When he found her stumbling through the snow the idea of this hadn't occurred, how speed and cold may be opposites but could complement each other all the same, a trade their bodies could make willingly to both get what they needed. Heat to live. Cold to slow down.
Could she remake him, she wonders once again, into a man who'll never leave?
Savitar pulls back before frostbite can kick in. "We are quite the pair."
She smiles, ignoring the sour burn of the memory it unearths, and taps a finger to his lips. "Wait here for me."
Once she reaches the lab, she takes in its familiar surroundings as something of a curiosity; quite a few years ago she'd stood at its doors with her knees knocking together, dreaming of all the things she might achieve under Dr. Wells' tutelage. Another man who'd proven to be a bitter disappointment. Should she have tied herself to yet another?
As expected, Cisco hasn't removed her palmprint from any of the security locks, though he's cleverly added a thermal sensor, easily circumvented by using the heat she drew from Savitar. He'll never learn, her Francisco, ever the sentimentalist.
She thought being back would feel different; she carries all of Caitlin's memories, but she's not her, yet she can't see this place through her new eyes — the familiar corridors stood as foundations of the person she became in spite of Eobard Thawne, and the lab they set up for Tracy is still Ronnie's. It takes her every ounce of self control not to kill the theoretical physicist there and then. How dare they, she thinks, how dare they defile her husband's—
No, she breathes in deeply. Not her husband. Caitlin's.
And that's not why she's here, in any case.
Her fingers trace along walls she once called home, now all distant memories she tries to bury deeper still. She finds the Cortex empty, which might explain why no one rushes in guns blazing because they didn't bother checking the security feeds. Idiots. Quickly heading to her old lab she unlocks the computer with the same old password, and reads up on what Team Flash has been up to of late.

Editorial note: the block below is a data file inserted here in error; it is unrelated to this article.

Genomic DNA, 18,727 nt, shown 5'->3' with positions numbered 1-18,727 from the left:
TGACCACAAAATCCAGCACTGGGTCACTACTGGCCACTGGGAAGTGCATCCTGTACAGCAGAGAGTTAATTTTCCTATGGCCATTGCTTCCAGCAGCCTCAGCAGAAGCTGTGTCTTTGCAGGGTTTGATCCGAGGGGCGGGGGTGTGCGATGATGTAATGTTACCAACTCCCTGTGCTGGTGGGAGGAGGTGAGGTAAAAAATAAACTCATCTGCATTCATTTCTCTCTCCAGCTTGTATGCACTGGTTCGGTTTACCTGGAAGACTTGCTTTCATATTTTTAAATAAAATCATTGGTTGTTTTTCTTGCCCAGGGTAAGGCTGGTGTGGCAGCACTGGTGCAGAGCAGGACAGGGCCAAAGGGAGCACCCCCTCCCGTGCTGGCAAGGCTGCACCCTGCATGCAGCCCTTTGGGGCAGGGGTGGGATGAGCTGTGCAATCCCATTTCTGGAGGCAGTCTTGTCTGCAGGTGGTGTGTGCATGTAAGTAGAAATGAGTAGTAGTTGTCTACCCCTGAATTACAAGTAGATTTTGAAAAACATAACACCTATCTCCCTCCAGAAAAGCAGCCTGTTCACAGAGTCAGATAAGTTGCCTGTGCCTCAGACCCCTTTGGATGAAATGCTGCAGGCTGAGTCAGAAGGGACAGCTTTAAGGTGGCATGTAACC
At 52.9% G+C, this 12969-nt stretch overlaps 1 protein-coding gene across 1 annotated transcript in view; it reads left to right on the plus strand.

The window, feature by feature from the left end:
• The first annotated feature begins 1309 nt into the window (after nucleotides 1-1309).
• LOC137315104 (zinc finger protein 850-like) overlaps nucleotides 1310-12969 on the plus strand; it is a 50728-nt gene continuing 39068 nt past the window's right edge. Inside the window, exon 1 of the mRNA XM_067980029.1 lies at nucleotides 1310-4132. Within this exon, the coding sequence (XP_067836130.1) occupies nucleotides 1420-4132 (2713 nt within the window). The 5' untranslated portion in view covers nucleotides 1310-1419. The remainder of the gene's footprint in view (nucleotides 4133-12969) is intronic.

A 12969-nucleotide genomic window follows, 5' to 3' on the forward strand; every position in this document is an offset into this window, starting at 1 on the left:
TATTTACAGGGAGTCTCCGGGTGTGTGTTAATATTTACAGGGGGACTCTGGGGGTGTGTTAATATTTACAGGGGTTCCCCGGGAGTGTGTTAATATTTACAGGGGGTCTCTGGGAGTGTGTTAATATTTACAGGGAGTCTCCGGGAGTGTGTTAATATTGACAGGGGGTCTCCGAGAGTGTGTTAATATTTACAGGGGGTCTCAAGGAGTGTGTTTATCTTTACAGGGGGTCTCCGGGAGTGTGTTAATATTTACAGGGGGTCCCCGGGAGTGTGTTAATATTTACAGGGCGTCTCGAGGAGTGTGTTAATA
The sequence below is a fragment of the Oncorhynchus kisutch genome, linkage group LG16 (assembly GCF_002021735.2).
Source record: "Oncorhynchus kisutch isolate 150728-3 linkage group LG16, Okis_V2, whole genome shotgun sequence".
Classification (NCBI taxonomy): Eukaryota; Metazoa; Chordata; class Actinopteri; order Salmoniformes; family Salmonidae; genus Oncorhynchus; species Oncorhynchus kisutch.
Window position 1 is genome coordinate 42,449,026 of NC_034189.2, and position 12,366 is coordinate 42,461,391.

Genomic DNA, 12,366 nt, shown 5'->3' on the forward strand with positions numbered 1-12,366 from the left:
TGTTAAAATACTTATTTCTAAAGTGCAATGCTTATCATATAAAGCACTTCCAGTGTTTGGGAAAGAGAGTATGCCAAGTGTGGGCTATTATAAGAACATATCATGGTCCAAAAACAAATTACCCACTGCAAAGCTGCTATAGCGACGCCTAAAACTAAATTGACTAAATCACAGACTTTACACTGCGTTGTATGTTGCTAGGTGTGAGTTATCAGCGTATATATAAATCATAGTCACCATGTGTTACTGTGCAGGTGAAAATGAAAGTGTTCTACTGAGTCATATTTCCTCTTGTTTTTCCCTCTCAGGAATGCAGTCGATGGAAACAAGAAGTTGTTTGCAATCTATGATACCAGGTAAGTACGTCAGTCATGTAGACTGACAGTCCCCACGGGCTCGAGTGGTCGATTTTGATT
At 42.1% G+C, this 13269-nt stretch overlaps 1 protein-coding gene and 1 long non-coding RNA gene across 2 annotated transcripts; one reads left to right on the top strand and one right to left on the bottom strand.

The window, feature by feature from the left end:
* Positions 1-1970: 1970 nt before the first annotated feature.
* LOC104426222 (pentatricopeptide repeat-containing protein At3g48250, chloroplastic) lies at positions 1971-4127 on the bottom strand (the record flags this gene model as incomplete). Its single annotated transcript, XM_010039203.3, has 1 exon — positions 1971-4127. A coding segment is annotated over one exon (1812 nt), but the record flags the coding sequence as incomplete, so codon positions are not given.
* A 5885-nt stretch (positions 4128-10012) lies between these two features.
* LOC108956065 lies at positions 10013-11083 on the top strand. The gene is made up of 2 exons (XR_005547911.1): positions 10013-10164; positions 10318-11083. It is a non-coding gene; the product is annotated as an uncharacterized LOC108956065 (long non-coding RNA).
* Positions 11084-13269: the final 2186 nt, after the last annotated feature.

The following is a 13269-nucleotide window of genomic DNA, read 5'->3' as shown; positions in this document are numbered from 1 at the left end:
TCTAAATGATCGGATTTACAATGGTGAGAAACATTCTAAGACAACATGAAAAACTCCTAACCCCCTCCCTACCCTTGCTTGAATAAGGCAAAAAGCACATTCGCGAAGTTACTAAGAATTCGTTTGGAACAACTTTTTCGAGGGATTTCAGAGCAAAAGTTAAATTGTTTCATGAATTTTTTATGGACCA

Of course. Clever Francisco, targeting the part of Barry's brain that retains new information and blocking the connection with a magnetic disruptor. That must be it, then; they sought to lock off Barry's short term memory so Savitar wouldn't know what they were planning, and it backfired; they failed to account for Barry's increased neural velocity, throwing off every single one of Cisco's calculations. Or Julian's calculations, judging by some of the shorthand. Cisco should count himself lucky he didn't fry Barry's brain to a crisp.
They should never have tried this without Caitlin.
Voices in the Cortex draw her attention.
"Barry's memory loss is starting to become a problem," Cisco says, closely followed by Wally and Julian.
"It sure is" –she emerges from the other room, because she sees no point in hiding when she's already puzzled out a fix– "for more than just him."
Wally's quick on his feet and charges toward her, but that proves rather difficult with the Speed Force unable to animate his cells.
She smiles; she's none too worried about this sorry bunch, not even when Joe barges in and immediately draws a gun on her. Their fear or anger isn't one of her immediate concerns, rather what will happen once her Speedster God gets bored of her promises and decides to venture out into the city; then again, without any Flashes to protect Central City, it might spur Team Flash into action.
Barry's getting his memory back one way or another, even if she has to do it herself and kill everyone who stands in her way.
It comes as no surprise that the Barry she meets at S.T.A.R. labs isn't anything like the mess she left on the outskirts of the city — this isn't a man in pain, not a man broken by tragedies lesser than any Savitar suffered; Barry hasn't been abandoned and wished dead, he was never shunned by the people who were meant to care or broken in the process.
Once again, Barry Allen gets away clean while others suffer.
"Are you like a supervillain?" he asks her excitedly, and this naive unthinking boy trusts her even in that knowledge, because a few hours later he finds her at the lab, checking over her calculations to make sure she hasn't missed anything. That's what she tells herself, anyway, rather than admit that S.T.A.R. labs fits her far better than her costume, with an added familiarity to it that's as seductive as any heat — the warmth of her memories here, Caitlin's memories, were something Cisco counted on as well.